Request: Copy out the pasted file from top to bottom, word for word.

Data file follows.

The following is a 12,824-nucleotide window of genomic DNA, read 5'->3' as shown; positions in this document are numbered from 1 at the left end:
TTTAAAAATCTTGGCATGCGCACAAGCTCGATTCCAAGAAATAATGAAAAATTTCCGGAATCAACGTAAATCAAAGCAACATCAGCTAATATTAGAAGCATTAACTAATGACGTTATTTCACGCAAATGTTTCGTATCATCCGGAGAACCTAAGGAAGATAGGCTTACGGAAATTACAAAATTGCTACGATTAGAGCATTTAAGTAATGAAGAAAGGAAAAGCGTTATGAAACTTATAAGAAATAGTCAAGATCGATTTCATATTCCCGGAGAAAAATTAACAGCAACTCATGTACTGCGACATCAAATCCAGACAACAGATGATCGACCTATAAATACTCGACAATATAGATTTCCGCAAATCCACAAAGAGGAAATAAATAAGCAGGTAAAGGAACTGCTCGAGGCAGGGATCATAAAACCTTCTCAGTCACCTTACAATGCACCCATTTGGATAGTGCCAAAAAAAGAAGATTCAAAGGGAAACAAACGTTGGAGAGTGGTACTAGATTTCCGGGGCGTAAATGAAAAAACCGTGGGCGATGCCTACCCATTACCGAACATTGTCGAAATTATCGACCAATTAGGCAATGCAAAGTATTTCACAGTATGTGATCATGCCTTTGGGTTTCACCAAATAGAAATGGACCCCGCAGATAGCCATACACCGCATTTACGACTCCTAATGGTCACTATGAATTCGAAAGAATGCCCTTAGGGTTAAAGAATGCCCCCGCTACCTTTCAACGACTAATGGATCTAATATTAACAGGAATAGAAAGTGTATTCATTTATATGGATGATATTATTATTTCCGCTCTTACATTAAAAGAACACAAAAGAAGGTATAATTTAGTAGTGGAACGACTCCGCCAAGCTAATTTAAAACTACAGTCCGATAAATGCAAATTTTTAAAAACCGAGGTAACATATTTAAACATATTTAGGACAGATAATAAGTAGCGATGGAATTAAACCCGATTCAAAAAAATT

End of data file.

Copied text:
The following is a 12,824-nucleotide window of genomic DNA, read 5'->3' as shown; positions in this document are numbered from 1 at the left end:
TTTAAAAATCTTGGCATGCGCACAAGCTCGATTCCAAGAAATAATGAAAAATTTCCGGAATCAACGTAAATCAAAGCAACATCAGCTAATATTAGAAGCATTAACTAATGACGTTATTTCACGCAAATGTTTCGTATCATCCGGAGAACCTAAGGAAGATAGGCTTACGGAAATTACAAAATTGCTACGATTAGAGCATTTAAGTAATGAAGAAAGGAAAAGCGTTATGAAACTTATAAGAAATAGTCAAGATCGATTTCATATTCCCGGAGAAAAATTAACAGCAACTCATGTACTGCGACATCAAATCCAGACAACAGATGATCGACCTATAAATACTCGACAATATAGATTTCCGCAAATCCACAAAGAGGAAATAAATAAGCAGGTAAAGGAACTGCTCGAGGCAGGGATCATAAAACCTTCTCAGTCACCTTACAATGCACCCATTTGGATAGTGCCAAAAAAAGAAGATTCAAAGGGAAACAAACGTTGGAGAGTGGTACTAGATTTCCGGGGCGTAAATGAAAAAACCGTGGGCGATGCCTACCCATTACCGAACATTGTCGAAATTATCGACCAATTAGGCAATGCAAAGTATTTCACAGTATGTGATCATGCCTTTGGGTTTCACCAAATAGAAATGGACCCCGCAGATAGCCATACACCGCATTTACGACTCCTAATGGTCACTATGAATTCGAAAGAATGCCCTTAGGGTTAAAGAATGCCCCCGCTACCTTTCAACGACTAATGGATCTAATATTAACAGGAATAGAAAGTGTATTCATTTATATGGATGATATTATTATTTCCGCTCTTACATTAAAAGAACACAAAAGAAGGTATAATTTAGTAGTGGAACGACTCCGCCAAGCTAATTTAAAACTACAGTCCGATAAATGCAAATTTTTAAAAACCGAGGTAACATATTTAAACATATTTAGGACAGATAATAAGTAGCGATGGAATTAAACCCGATTCAAAAAAATT